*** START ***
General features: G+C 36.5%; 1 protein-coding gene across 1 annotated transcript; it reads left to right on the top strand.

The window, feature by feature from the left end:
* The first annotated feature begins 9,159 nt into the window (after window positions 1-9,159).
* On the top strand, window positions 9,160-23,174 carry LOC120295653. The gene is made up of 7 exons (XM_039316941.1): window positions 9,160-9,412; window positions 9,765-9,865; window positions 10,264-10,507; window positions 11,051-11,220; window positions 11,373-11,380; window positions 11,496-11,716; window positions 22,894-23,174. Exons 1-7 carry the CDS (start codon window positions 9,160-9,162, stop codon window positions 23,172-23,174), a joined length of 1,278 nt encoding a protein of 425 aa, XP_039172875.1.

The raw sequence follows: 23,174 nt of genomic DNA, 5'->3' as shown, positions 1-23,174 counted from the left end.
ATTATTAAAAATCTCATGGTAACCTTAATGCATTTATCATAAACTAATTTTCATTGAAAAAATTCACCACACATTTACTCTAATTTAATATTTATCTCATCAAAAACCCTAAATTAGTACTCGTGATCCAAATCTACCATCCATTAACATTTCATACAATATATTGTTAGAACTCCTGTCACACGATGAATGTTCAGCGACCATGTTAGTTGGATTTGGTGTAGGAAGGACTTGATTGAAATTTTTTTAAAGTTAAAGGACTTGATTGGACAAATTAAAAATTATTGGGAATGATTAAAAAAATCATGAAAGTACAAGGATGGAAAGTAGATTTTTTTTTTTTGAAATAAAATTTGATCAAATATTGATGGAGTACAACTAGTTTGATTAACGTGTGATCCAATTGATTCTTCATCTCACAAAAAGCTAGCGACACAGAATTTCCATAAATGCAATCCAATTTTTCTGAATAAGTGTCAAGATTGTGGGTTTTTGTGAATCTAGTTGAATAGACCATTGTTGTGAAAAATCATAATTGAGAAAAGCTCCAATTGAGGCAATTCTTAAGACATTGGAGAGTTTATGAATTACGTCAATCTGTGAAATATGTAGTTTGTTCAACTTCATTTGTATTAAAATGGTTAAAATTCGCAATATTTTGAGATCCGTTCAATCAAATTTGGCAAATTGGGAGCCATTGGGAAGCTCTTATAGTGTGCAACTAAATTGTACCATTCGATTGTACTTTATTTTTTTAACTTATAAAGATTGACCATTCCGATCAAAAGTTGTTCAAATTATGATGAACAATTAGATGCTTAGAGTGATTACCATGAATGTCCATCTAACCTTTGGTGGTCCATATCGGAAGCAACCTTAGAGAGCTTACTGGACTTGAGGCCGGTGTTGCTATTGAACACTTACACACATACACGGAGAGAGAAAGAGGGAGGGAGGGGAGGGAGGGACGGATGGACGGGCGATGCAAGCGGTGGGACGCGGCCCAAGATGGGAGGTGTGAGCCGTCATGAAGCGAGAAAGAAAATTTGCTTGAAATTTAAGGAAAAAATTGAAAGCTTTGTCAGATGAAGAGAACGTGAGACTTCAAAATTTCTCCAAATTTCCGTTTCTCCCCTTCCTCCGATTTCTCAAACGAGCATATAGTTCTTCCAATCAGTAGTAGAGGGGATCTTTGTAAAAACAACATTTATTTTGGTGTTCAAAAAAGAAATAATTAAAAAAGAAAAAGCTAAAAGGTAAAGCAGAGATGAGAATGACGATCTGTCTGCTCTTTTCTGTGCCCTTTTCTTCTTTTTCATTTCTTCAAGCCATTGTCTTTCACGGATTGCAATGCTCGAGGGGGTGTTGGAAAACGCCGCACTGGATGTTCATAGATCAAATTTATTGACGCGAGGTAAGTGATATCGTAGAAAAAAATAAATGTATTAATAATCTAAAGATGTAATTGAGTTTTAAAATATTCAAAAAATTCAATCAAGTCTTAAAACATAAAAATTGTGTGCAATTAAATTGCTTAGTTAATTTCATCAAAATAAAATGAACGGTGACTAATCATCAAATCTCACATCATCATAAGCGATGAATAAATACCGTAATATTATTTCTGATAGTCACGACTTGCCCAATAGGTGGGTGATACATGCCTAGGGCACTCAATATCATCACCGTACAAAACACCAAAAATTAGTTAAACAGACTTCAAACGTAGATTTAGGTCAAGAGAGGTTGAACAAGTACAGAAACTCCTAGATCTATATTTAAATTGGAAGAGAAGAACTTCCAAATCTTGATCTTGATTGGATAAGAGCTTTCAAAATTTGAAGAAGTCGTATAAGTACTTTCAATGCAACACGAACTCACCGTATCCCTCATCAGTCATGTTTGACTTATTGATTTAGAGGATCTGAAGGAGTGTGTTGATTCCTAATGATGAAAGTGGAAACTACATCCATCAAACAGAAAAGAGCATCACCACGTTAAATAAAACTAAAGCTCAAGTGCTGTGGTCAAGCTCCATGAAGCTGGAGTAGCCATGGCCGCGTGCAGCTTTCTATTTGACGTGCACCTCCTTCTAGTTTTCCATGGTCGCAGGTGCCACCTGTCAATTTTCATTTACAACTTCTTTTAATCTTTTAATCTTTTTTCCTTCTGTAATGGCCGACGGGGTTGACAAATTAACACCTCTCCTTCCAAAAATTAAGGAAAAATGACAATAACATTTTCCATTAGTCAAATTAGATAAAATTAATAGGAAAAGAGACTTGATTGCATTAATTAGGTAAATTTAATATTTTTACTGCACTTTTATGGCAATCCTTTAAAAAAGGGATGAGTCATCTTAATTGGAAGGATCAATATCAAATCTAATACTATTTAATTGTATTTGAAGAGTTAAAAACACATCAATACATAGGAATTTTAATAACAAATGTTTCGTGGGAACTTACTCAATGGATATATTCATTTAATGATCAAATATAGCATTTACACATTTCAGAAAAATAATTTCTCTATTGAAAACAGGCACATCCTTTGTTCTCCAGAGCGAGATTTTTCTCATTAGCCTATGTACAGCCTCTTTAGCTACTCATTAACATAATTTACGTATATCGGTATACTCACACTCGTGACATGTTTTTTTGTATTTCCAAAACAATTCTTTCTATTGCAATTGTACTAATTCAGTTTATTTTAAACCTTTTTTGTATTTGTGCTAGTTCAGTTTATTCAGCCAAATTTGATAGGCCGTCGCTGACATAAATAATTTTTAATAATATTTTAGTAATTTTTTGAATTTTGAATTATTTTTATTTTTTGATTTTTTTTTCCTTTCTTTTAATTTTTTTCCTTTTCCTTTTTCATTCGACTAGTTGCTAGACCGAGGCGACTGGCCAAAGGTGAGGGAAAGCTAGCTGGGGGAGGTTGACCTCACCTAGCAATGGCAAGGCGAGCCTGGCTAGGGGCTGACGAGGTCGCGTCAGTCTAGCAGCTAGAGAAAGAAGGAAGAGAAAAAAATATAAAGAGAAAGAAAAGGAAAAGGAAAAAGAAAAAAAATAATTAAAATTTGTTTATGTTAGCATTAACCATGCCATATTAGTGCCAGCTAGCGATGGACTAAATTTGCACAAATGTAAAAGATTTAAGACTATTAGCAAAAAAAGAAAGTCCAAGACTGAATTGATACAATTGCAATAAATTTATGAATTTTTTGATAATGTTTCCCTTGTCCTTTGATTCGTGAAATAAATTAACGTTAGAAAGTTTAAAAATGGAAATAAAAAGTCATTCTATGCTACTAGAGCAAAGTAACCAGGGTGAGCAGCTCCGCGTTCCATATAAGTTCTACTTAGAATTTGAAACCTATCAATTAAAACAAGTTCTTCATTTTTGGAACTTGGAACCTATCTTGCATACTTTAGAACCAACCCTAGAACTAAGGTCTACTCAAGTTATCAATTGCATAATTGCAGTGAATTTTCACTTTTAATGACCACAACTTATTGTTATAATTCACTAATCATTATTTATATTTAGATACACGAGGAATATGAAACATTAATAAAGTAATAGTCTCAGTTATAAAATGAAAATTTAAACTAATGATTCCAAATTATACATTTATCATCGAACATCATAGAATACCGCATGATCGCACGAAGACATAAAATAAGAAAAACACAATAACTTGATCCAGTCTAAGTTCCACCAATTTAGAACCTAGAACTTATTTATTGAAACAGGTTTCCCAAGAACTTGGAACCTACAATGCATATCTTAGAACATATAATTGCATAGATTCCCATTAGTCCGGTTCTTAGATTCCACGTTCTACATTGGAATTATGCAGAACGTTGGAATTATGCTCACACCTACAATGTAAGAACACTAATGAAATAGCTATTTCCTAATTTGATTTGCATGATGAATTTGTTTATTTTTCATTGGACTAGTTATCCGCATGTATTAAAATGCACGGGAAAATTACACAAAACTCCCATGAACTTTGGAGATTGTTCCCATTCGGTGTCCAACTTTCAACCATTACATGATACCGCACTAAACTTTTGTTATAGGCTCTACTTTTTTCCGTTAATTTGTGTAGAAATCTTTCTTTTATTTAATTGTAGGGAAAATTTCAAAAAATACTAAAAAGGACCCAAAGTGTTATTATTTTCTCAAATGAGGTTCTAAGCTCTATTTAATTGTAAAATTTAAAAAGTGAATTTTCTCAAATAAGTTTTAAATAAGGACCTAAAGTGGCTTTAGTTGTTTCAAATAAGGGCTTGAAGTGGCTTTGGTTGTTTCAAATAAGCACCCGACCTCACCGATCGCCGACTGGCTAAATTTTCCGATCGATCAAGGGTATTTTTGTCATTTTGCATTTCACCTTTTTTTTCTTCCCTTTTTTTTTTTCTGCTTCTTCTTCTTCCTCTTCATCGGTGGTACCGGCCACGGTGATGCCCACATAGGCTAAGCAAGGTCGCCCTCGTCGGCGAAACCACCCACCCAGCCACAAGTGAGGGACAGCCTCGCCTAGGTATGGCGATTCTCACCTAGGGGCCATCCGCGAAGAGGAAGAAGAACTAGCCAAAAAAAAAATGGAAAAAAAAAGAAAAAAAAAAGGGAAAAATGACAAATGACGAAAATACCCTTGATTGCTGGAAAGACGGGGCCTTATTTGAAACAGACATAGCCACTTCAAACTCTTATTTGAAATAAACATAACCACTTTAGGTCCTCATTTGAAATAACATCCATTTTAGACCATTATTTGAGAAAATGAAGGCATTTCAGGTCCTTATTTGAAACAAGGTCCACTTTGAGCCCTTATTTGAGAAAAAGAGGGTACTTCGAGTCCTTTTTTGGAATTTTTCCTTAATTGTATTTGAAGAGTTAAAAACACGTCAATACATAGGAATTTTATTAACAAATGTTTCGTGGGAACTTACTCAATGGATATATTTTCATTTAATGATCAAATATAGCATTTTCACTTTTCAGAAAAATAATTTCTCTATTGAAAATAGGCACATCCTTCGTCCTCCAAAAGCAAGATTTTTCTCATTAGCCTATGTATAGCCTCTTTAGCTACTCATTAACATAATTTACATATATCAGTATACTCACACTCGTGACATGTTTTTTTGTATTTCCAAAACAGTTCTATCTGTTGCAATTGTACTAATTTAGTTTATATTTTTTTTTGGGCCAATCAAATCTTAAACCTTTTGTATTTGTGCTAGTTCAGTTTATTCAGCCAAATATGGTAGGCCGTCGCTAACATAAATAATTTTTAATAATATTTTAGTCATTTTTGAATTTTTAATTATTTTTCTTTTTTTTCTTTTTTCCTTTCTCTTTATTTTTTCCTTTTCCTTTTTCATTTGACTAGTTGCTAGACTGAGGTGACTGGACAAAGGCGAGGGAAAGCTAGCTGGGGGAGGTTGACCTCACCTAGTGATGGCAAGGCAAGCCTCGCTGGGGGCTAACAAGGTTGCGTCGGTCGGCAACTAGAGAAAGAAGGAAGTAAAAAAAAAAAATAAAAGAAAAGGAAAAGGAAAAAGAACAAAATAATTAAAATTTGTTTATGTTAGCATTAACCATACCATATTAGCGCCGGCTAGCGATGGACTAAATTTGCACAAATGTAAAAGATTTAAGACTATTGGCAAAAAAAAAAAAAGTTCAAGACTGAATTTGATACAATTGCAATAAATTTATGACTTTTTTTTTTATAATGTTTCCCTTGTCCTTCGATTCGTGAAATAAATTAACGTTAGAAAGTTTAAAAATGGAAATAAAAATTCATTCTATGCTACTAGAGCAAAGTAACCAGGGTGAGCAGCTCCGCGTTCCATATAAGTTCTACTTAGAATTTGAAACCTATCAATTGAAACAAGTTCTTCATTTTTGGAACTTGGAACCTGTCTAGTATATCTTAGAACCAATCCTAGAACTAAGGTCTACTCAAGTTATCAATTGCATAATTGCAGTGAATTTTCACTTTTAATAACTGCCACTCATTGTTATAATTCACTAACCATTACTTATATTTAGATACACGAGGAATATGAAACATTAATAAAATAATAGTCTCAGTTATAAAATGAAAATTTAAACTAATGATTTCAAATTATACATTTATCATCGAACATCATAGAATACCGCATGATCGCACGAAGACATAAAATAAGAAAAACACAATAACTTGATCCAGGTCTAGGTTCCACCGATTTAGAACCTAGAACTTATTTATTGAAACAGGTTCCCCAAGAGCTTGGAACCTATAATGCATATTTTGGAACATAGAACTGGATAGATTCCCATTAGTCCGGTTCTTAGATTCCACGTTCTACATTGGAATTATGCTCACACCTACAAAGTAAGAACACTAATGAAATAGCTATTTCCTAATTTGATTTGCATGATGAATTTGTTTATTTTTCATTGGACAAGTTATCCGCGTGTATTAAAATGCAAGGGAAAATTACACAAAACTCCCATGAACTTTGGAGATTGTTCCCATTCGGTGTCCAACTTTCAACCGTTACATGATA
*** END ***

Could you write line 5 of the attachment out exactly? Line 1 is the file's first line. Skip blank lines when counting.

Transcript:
The raw sequence follows: 23,174 nt of genomic DNA, 5'->3' as shown, positions 1-23,174 counted from the left end.